Plaque honors veterans lost to the Vietnam War

By On May 30, 2018

Plaque honors veterans lost to the Vietnam War

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ZANESVILLE - It's been 50 years since Glen Lightfoot saw his childhood friend, Kenny Flemming. On Sept. 28, 1967, like many young men of that era, Flemming was drafted into the Army. Months later his mother received the news that her son would return home accompanied by the Purple Heart and two Bronze Stars.

On June 21, 1968, Kenneth Claire Flemming Jr., became one of Muskingum County's first casualties of the Vietnam War.

Just over a year ago, Lightfoot walked into the Muskingum County Commissioner's office, hoping to accomplish something he thought was a half century overdue - getting some recognition for his friend.

Saturday, he was present when a sign was unveiled recognizing the 28 men, including Flemming, who did not return from V ietnam.

"This means so much," Lightfoot said. "A whole lot of people in Muskingum County knew these guys, we went to school with them. It means something to the families who lost these men."

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Commissioner Jim Porter said there was little hesitation when Lightfoot approached the commissioners in March 2017 with the idea of a plaque to honor Flemming for his service in Vietnam. However, commissioners believed it was time that all of Muskingum County's casualties of Vietnam were remembered. They spent months working with Ohio Department of Transportation to get a dedication sign placed in Muskingum County.

Initially, the idea was to print each service member's name on a separate sign along Ohio 60 approaching the city limits. As the list grew, that idea no longer seemed feasible to ODOT.

"Mr. Porter did a fan tastic job of going through all the red tape to get this done," Lightfoot said.

What began with less than a dozen names of local veterans killed in Vietnam, quickly turned into 28 as the Times Recorder began reaching out to the family members of those lost - including Kenneth Clair Fleming Jr., Danny A. Bolin, Kenneth Davis, Dana A. Dilley, Carl W. Drake, Marshall W. Fisher, John L. Morgan, Roy L. Phipps, Jerry L. Shultz, Thomas W. Underwood, John E. Wickham, Marion E. Wilson, Joseph Ray Pietrzak, Frederick L. Nutter, Robert L. Garrett, Thomas J. Gildow, Guy W. Huey, Ricky L. Hull, Jerry L. Hurley, John E. Mattingly, Donald Bell, Richard J. Hock, Ronnie S. Marshall, Allen K. McElfresh, Harold E. Boetcher, Ted Belcher, Tom M. Thomas and William Watson.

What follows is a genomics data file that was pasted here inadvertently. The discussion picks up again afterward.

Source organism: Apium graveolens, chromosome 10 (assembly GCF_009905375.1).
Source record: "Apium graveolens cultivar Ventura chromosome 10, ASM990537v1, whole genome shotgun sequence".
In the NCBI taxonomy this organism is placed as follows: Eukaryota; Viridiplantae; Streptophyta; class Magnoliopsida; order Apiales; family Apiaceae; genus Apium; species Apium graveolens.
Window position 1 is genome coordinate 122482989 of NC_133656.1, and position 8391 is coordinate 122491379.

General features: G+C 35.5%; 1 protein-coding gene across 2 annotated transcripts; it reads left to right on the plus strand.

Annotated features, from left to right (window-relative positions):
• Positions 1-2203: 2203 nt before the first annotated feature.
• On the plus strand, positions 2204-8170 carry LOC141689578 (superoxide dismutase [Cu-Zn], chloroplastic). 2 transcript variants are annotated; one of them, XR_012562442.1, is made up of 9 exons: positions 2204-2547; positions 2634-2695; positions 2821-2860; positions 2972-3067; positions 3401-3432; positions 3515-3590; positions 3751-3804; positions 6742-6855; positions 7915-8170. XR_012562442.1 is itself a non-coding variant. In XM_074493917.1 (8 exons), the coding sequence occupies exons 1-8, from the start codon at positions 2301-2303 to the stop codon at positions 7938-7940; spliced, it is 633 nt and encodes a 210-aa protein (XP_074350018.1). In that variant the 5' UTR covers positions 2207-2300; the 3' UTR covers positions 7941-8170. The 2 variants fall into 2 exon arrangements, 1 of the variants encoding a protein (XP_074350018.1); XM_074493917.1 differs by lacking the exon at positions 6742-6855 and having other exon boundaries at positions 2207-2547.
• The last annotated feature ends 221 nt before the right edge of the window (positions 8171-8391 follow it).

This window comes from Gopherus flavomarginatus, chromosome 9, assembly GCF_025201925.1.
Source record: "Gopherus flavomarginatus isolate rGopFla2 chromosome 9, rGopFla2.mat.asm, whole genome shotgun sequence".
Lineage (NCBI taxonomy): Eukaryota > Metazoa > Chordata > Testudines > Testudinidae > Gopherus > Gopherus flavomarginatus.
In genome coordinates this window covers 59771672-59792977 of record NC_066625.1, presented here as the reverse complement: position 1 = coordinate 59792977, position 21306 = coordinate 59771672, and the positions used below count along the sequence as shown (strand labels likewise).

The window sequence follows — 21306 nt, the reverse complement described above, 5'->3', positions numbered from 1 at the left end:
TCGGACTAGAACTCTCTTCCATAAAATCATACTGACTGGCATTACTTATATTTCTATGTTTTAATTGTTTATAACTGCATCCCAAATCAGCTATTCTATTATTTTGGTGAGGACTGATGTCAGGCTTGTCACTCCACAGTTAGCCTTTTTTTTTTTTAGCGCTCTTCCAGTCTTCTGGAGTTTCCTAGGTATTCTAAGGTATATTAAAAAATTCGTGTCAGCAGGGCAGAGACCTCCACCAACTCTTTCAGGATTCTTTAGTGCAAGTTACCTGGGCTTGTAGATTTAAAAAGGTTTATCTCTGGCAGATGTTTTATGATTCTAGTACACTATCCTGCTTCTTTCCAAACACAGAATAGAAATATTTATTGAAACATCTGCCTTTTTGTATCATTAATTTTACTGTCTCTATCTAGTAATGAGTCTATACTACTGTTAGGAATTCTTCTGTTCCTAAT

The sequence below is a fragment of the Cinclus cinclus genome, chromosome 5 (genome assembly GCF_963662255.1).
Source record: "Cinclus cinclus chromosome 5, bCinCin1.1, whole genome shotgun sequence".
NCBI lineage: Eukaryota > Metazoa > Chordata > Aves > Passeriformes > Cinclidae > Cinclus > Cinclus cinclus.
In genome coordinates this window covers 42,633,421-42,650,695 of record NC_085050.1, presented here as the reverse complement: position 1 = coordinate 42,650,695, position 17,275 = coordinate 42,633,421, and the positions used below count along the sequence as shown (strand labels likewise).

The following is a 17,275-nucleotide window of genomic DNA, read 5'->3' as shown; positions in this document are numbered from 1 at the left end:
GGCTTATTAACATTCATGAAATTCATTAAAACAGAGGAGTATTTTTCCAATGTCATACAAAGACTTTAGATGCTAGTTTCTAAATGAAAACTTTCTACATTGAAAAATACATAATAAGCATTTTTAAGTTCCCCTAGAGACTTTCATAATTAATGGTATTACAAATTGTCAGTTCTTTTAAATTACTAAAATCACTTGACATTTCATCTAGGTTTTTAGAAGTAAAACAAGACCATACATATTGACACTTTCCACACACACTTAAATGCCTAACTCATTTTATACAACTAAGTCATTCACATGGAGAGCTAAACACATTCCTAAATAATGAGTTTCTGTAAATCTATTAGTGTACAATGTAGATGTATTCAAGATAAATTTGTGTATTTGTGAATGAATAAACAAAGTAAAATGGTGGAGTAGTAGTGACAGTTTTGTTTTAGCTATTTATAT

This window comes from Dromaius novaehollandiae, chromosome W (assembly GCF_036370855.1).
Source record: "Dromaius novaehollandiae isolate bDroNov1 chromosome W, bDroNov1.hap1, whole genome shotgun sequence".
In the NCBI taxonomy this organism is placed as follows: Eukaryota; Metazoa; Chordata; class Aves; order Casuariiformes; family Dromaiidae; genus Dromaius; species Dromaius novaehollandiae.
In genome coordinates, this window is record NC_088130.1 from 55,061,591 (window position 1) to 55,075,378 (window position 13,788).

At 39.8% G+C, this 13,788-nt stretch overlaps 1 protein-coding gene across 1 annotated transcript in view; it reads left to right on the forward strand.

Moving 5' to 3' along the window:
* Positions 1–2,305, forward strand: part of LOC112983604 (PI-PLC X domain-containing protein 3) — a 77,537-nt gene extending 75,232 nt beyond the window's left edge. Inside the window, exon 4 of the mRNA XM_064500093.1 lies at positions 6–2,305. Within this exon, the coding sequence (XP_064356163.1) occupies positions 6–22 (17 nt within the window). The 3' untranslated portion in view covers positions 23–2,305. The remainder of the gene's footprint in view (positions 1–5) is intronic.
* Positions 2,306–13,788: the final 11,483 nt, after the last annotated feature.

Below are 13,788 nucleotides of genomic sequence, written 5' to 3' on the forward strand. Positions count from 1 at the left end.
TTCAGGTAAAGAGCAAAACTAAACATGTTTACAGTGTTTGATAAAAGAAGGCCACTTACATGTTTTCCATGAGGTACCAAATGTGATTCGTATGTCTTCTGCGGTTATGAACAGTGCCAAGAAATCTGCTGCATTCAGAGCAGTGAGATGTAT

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Port er said he was certainly glad the friends and family members of the veterans omitted from the original list came forward after the story was published.

"We definitely did not want to leave anyone out," Porter said.

American involvement in the Vietnam war peaked in 1968. A year later, the Selective Service System of the United States conducted two lotteries to determine the order of call to military service in the Vietnam War for men born from 1944 to 1950.

Before the war would end on April 30, 1975, there were 58,220 U.S. military fatal casualties of Vietnam.

"Those people died for us to keep our freedom," Lightfoot said. "If they were alive today, they would do the same thing to make sure those who didn't come home are remembered."

cschultz3@gannett.com

740-450-6758

Twitter: @infoobtainer1

Read or Share this story: https://ohne.ws/2LGfaaLSource: Google News Vietnam | Netizen 24 Vietnam

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